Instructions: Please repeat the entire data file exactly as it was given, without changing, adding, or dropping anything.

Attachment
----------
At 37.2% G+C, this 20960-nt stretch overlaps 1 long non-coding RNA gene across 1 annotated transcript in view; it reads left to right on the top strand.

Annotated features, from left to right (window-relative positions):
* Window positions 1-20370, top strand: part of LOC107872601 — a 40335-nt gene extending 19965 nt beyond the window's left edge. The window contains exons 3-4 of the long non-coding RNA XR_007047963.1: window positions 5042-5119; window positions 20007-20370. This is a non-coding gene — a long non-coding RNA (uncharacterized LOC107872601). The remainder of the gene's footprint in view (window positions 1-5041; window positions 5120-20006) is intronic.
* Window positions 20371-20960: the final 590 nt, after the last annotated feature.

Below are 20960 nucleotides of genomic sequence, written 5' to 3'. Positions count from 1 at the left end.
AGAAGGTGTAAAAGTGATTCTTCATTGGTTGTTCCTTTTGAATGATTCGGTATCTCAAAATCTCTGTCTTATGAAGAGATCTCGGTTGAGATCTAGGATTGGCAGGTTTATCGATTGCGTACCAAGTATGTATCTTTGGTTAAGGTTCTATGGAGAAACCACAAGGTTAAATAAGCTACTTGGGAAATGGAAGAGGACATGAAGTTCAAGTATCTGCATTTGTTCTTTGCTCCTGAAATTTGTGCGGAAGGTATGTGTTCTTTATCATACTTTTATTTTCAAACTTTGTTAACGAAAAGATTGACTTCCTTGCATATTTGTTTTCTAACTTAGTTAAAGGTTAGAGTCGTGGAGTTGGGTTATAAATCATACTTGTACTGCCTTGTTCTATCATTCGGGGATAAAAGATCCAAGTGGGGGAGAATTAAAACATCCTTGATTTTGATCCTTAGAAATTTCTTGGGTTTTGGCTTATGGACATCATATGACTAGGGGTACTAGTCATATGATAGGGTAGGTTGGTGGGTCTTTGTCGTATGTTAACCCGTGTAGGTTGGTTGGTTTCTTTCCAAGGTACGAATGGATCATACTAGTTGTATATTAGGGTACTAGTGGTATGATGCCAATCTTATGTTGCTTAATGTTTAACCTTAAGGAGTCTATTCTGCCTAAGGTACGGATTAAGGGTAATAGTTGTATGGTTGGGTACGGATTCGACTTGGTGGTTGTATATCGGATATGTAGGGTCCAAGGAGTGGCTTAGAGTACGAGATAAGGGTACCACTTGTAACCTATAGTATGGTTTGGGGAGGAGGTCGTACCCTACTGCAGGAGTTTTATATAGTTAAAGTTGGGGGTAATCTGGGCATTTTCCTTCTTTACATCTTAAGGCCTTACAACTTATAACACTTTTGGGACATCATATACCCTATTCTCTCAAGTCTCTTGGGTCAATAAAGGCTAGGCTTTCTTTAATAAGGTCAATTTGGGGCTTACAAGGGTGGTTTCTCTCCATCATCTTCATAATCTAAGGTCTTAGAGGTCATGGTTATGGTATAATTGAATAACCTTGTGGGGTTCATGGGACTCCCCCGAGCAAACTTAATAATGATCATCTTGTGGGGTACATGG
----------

At 37.2% G+C, this 20960-nt stretch overlaps 1 long non-coding RNA gene across 1 annotated transcript in view; it reads left to right on the top strand.

Annotated features, from left to right (window-relative positions):
* Window positions 1-20370, top strand: part of LOC107872601 — a 40335-nt gene extending 19965 nt beyond the window's left edge. The window contains exons 3-4 of the long non-coding RNA XR_007047963.1: window positions 5042-5119; window positions 20007-20370. This is a non-coding gene — a long non-coding RNA (uncharacterized LOC107872601). The remainder of the gene's footprint in view (window positions 1-5041; window positions 5120-20006) is intronic.
* Window positions 20371-20960: the final 590 nt, after the last annotated feature.

Below are 20960 nucleotides of genomic sequence, written 5' to 3'. Positions count from 1 at the left end.
AGAAGGTGTAAAAGTGATTCTTCATTGGTTGTTCCTTTTGAATGATTCGGTATCTCAAAATCTCTGTCTTATGAAGAGATCTCGGTTGAGATCTAGGATTGGCAGGTTTATCGATTGCGTACCAAGTATGTATCTTTGGTTAAGGTTCTATGGAGAAACCACAAGGTTAAATAAGCTACTTGGGAAATGGAAGAGGACATGAAGTTCAAGTATCTGCATTTGTTCTTTGCTCCTGAAATTTGTGCGGAAGGTATGTGTTCTTTATCATACTTTTATTTTCAAACTTTGTTAACGAAAAGATTGACTTCCTTGCATATTTGTTTTCTAACTTAGTTAAAGGTTAGAGTCGTGGAGTTGGGTTATAAATCATACTTGTACTGCCTTGTTCTATCATTCGGGGATAAAAGATCCAAGTGGGGGAGAATTAAAACATCCTTGATTTTGATCCTTAGAAATTTCTTGGGTTTTGGCTTATGGACATCATATGACTAGGGGTACTAGTCATATGATAGGGTAGGTTGGTGGGTCTTTGTCGTATGTTAACCCGTGTAGGTTGGTTGGTTTCTTTCCAAGGTACGAATGGATCATACTAGTTGTATATTAGGGTACTAGTGGTATGATGCCAATCTTATGTTGCTTAATGTTTAACCTTAAGGAGTCTATTCTGCCTAAGGTACGGATTAAGGGTAATAGTTGTATGGTTGGGTACGGATTCGACTTGGTGGTTGTATATCGGATATGTAGGGTCCAAGGAGTGGCTTAGAGTACGAGATAAGGGTACCACTTGTAACCTATAGTATGGTTTGGGGAGGAGGTCGTACCCTACTGCAGGAGTTTTATATAGTTAAAGTTGGGGGTAATCTGGGCATTTTCCTTCTTTACATCTTAAGGCCTTACAACTTATAACACTTTTGGGACATCATATACCCTATTCTCTCAAGTCTCTTGGGTCAATAAAGGCTAGGCTTTCTTTAATAAGGTCAATTTGGGGCTTACAAGGGTGGTTTCTCTCCATCATCTTCATAATCTAAGGTCTTAGAGGTCATGGTTATGGTATAATTGAATAACCTTGTGGGGTTCATGGGACTCCCCCGAGCAAACTTAATAATGATCATCTTGTGGGGTACATGG